In numerous protocols and listings which described the inhabitants of Malmö, further research has also revealed that women weavers moved from house to house within the wealthy family residences in the early 17th century. One of these professional weavers – producing tapestries was ‘Anne Poffuell Flemish weaver’, she has been possible to trace via the town tax records from 1612. At the later part of the century estate inventories sometimes include looms for tapestry weaving. One such example is dated 1677 after Sidtzele Hellesdotter who owned ‘1 tapestry loom, 8s’ and ‘1 horizontal loom, 1 metre [wide]’. Additionally she left nine ‘Flemish’ tapestries of various sizes, most probably woven on her own loom.

This is a rare example of a very well-preserved “tvistsöm” embroidery from the late 17th century. The impressive bedcover – dated 1684 – measures 202cm x 150cm and was possibly stitched by one or several women in a wealthy farming family close to Malmö. In an inventory of textiles in 1916, some of its history was described as follows. ‘The bedcover was purchased in the 1880s by the artist Jakob Kulle from Skåne…due to all probability it has its origin from southern Oxie or northern Skytts districts. It is in this small area, where from all “tvistsöm” embroidery seems to have its roots’. Kulle donated the embroidery to the National Museum in 1885. (Courtesy of: Gammal Allmogeslöjd från Malmöhus län, 1916, fig 361 & National Museum NMK 1018/1885).

Embroideries of this type (or in other woollen stitches) of various dimensions, were also part of Oluf Knutsson’s estate inventory. These belongings were listed from the living room as: ‘1 stitched bench cover, 6 dl’ and ‘1 one tattered ditto 1 dl’. Whilst ‘1 stitched bench cover’ had its place in the loft room, according to the inventory. It is worth noticing that the embroidered covers were valued higher than the tapestry ones, unclear why, as both techniques are equally time-consuming to produce. Fischer’s research mentioned in this context that contemporary estate inventories used descriptions as: ‘bench cover with damask flowers’ or ‘stitched new bench cover in damask embroidery’. This may be comprehended such as that the embroiderer copied patterns from the flowery motifs on linen damask tablecloths. As the opposite to weaving – which often was based on professional work in a town environment – embroidery was a popular occupation for the wives, daughters and female house servants of the bourgeois/towns people in the late 17th century Malmö.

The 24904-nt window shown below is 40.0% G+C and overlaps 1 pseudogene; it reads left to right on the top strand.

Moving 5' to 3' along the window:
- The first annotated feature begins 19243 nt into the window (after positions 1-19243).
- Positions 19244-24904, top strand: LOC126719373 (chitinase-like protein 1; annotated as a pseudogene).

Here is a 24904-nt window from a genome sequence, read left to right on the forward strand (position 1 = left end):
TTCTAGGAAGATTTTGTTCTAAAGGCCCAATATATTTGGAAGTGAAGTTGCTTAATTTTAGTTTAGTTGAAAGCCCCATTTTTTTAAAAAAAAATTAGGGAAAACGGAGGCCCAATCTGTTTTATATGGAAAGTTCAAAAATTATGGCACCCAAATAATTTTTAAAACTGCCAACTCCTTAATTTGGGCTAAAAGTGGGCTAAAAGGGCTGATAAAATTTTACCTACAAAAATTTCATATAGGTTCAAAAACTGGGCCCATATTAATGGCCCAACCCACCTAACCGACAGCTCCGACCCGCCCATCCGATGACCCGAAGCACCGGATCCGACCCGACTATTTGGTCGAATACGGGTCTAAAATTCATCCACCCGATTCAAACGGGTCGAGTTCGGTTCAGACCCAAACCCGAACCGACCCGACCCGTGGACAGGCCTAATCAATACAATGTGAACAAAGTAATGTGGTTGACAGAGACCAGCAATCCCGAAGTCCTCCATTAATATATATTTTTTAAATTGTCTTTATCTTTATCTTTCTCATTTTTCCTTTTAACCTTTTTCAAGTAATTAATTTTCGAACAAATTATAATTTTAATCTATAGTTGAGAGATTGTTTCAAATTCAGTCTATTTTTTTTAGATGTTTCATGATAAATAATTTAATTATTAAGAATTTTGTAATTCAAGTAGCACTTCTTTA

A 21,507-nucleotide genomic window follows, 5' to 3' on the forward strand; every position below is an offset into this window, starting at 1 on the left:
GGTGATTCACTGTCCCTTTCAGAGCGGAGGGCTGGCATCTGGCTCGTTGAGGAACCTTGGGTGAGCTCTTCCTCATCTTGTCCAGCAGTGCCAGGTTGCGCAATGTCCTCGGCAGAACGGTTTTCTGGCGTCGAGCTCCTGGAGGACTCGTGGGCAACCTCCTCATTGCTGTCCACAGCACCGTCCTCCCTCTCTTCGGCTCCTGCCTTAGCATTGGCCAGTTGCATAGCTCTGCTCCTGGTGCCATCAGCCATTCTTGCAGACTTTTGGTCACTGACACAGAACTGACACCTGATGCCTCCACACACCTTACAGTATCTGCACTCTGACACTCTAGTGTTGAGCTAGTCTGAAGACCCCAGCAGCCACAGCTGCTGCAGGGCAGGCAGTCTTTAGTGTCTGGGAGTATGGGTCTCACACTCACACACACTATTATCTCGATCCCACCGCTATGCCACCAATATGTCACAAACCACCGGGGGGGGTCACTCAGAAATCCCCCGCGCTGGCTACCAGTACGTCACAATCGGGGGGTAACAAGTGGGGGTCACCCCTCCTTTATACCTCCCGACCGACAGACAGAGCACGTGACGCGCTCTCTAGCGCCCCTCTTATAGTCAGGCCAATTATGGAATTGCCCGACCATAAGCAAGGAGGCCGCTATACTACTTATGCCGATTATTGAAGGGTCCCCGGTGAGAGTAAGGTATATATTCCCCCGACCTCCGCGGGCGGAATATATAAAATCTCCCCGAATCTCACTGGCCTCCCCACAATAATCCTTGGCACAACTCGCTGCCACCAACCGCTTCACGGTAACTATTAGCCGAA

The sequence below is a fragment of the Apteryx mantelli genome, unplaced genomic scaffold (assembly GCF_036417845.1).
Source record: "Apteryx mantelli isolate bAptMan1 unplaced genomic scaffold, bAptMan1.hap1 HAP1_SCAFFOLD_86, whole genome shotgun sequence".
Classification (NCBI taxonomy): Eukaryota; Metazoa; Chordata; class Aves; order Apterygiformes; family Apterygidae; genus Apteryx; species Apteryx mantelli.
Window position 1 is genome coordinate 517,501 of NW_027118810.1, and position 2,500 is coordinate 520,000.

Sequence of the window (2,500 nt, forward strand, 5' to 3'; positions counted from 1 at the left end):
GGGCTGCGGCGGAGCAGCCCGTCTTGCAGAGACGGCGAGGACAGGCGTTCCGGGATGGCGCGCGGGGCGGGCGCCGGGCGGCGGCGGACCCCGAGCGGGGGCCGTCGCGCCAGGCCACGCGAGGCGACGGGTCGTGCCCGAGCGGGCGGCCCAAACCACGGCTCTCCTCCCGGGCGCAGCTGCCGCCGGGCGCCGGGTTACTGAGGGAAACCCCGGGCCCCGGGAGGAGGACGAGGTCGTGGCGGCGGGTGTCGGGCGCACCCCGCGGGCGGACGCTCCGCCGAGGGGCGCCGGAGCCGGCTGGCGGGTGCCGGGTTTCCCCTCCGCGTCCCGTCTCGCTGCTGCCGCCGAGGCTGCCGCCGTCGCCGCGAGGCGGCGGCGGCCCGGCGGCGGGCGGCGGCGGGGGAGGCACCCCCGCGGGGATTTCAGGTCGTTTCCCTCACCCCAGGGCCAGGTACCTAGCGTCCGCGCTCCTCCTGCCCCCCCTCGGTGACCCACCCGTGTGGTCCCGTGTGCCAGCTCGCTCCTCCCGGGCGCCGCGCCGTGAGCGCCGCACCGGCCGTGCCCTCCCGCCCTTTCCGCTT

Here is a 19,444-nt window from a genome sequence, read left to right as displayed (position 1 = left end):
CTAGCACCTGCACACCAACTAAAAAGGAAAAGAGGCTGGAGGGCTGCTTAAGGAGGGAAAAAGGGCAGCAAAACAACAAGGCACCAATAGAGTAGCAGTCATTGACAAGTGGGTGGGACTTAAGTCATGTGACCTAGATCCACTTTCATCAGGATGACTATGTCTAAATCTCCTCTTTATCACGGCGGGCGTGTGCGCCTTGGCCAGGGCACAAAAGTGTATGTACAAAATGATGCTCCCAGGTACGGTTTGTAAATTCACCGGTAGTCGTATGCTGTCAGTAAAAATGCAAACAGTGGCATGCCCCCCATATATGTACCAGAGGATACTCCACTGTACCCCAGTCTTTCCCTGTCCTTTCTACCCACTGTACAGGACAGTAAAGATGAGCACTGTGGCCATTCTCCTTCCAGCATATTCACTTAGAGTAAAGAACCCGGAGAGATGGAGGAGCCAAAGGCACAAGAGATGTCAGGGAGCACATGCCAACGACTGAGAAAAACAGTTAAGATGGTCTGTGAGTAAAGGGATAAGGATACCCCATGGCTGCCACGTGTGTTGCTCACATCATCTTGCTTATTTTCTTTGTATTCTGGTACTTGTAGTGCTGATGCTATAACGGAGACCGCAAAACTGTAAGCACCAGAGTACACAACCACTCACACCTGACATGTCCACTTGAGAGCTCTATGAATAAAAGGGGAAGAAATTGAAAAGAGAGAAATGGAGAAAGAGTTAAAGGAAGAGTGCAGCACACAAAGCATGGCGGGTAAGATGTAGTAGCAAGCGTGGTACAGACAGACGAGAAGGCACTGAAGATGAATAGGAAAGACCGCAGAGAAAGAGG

Additionally: the estate inventory of major Oluf Knutsson included linen and woollen textiles for the home, possessions which will be discussed in the next post of this series.

Previous post in this series:
‘Textile Production & Traditions in a Coastal Town 1525-1650’.

Sources:
– Fischer, Ernst, Flamskvävnader i Skåne, Malmö 1962.
Gammal Allmogeslöjd från Malmöhuslän, Malmö 1916  [quote p. 171, translated from the Swedish].
– Hansen, Viveka, ‘Fyra sekel Malmö textil – 1650 till 2000’, Elbogen pp. 23-91, 1999. (A large number of primary and secondary sources were studied for this article. For full Bibliography etc; please see the Swedish article.)
– Högestads & Christinehof Historical Archive, (Alum Archive, F IIIa 5, Oluf Knutsson’s estate inventory).
– Malmö Museum, Sweden (Online collection, image & information from catalogue card).
– National Museum, Stockholm, Sweden (Online collection, NMK 1018/1885).

PLEASE REFERENCE AS FOLLOWS:

Hansen, Viveka, ‘Textile Furnishing & Embroideries – A Study from 1650 to 1700’, TEXTILIS (March 23, 2017); https://textilis.net/ (Accessed: Day/Month/Year)